While sharpening a pencil. some pretty shavings fall off. We started to collect them to do something with them and the time has arrived to use them in an autumn atr project.
The kids collect branches and twings wherever we go, what’s more, our garden is full of them after a storm or stronger wind. So all you need is:
twings and small branches
paper (cardboard is the best if you want o display the final product)
Arrange your twigs as a tree on your sheet of paper and then glue them on. You might want to wait until the glue drys but you can start gluing on the pencil shavings as if they were the leaves on the tree.
I made a tree beforehand to show it to the kids. Little L got interested, but E. didn’t. So a few days later we made Little L’s tree too.
My tree was made at the beginning of autumn, but hers was made when the trees were losing their leaves. You can see some leaves are falling down, there are quite a lot on the ground and the banches are getting bare.
The colours of autumn are magnificent and I wanted to bring them inside the house. Little L rather stayed outside with Daddy but E. and I sat down to create some beautiful autumn trees with a special technique.
First I folded and cut out leaf shapes, then E. added colours onto the edges with crayons.
After having drawn a trunk and some bare branches we placed the leaf temples on the sheet randomly and smudged the colours onto the paper with our fingertips. (Advice: use a different finger -or thumb- with every colour or you’ll mix them.)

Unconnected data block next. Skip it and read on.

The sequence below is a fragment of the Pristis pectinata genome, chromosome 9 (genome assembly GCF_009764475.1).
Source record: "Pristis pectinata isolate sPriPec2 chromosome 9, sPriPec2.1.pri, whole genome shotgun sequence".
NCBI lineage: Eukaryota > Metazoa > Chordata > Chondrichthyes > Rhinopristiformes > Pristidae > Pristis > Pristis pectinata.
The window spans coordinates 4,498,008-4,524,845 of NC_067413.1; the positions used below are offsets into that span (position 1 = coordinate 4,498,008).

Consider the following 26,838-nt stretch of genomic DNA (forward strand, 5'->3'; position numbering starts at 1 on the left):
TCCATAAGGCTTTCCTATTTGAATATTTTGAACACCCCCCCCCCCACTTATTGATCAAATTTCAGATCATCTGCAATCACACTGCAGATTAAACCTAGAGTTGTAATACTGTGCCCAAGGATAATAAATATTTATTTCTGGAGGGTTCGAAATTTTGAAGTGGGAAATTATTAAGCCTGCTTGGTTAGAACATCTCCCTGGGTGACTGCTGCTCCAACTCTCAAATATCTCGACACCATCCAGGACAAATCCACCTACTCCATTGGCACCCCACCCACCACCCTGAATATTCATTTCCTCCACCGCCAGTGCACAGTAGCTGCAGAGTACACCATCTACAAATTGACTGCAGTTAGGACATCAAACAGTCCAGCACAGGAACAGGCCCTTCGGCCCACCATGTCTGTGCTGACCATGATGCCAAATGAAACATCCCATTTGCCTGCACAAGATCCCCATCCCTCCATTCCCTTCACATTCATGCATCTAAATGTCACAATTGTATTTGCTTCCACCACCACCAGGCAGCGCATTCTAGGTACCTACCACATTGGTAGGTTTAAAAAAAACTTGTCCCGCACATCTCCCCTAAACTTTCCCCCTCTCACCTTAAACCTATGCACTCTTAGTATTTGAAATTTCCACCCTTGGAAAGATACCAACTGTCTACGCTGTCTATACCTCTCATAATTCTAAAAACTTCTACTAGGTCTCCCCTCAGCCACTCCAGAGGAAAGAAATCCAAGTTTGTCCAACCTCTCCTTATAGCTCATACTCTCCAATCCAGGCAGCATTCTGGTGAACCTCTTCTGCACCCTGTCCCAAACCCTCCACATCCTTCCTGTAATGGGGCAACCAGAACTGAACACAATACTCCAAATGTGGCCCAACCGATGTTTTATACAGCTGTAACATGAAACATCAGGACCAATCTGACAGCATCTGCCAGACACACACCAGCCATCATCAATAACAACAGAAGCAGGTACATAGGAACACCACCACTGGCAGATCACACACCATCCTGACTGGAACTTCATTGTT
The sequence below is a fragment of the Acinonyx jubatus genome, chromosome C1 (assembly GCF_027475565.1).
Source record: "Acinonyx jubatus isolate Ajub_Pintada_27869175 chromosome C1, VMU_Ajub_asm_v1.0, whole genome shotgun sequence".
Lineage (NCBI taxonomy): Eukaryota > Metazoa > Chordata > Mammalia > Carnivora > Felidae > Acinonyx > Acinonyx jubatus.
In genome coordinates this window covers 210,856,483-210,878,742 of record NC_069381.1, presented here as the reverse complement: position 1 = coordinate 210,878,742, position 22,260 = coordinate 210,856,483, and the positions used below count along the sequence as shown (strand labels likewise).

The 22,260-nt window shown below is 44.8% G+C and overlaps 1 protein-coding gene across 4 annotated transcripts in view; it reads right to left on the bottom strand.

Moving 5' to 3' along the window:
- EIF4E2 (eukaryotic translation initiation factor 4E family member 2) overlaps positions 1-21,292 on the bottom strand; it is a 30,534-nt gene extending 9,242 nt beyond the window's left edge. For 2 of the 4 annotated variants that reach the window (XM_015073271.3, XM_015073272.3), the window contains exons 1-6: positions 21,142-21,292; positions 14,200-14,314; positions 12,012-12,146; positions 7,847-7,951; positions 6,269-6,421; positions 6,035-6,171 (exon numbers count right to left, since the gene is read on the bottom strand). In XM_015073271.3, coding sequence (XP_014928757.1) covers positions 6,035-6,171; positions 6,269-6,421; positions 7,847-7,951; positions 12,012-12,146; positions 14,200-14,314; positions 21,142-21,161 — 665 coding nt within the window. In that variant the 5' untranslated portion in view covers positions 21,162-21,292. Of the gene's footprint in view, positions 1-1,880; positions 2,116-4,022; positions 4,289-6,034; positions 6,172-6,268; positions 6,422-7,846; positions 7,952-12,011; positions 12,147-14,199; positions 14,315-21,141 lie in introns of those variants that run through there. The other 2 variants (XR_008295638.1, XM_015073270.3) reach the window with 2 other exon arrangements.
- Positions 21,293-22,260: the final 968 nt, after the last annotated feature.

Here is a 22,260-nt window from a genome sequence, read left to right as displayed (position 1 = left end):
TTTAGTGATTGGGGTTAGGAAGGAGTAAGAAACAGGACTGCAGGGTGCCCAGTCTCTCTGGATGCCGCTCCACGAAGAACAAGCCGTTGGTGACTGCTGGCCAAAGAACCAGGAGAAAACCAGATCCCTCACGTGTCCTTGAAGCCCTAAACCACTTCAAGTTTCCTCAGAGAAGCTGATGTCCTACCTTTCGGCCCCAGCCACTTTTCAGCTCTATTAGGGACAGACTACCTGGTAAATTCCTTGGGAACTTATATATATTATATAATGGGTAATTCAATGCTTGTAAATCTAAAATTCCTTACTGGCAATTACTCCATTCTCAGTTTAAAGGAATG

It’s not an easy task and the crayon colour is not so vivid after the smudging. However, the result is pretty.
We were talking about what special colours could be seen on leaves after the chlorophyll dispaears from them. So on E’s tree there are some pink, purple and blue ones too.
We clearly had some fun time just the two of us, which happens very rarely nowadays, so this art project was special mum-and-daughter time.
I saw a great post on facebook in which a parent used painter’s tape to make geometric shapes on their wooden fence, then the child coloured the shapes with chalk of different colours. Finally, they removed the tape and a beautiful piece of artwork remained on the fence.
I loved it but we haven’t got a wooden fence we could use, so I racked my brain quite hard to find a solution. Our garden is mostly grassy and outside the fence the ground is covered with driveway tile. So, I decided to think in small and made the first pattern on the narrow pavement that runs around the house.
The kids got interested and got closer asking what I was doing. I didn’t say anything just started to colour. Of course, they joined in. Both of them scratched their fingers on the pavement as they were colouring with the smaller chalk pieces.
Little L. gave it up. We had to put a plaster on her finger, and she was off to ride her bike instead. But E. stayed with me after her boo-boo was treated.
What’s more, she made her own mosaic chalk picture.
She was generous enough to let her little sister peel off the tape, which they found extremely satisfying.
The two pictures turned out beautifully.
Give it a try! It’s a simple and amazing artistic experience outside in the fresh air. In case of bad weather, you can try to do it on black construction paper or even cardboard and using markers instead of chalk.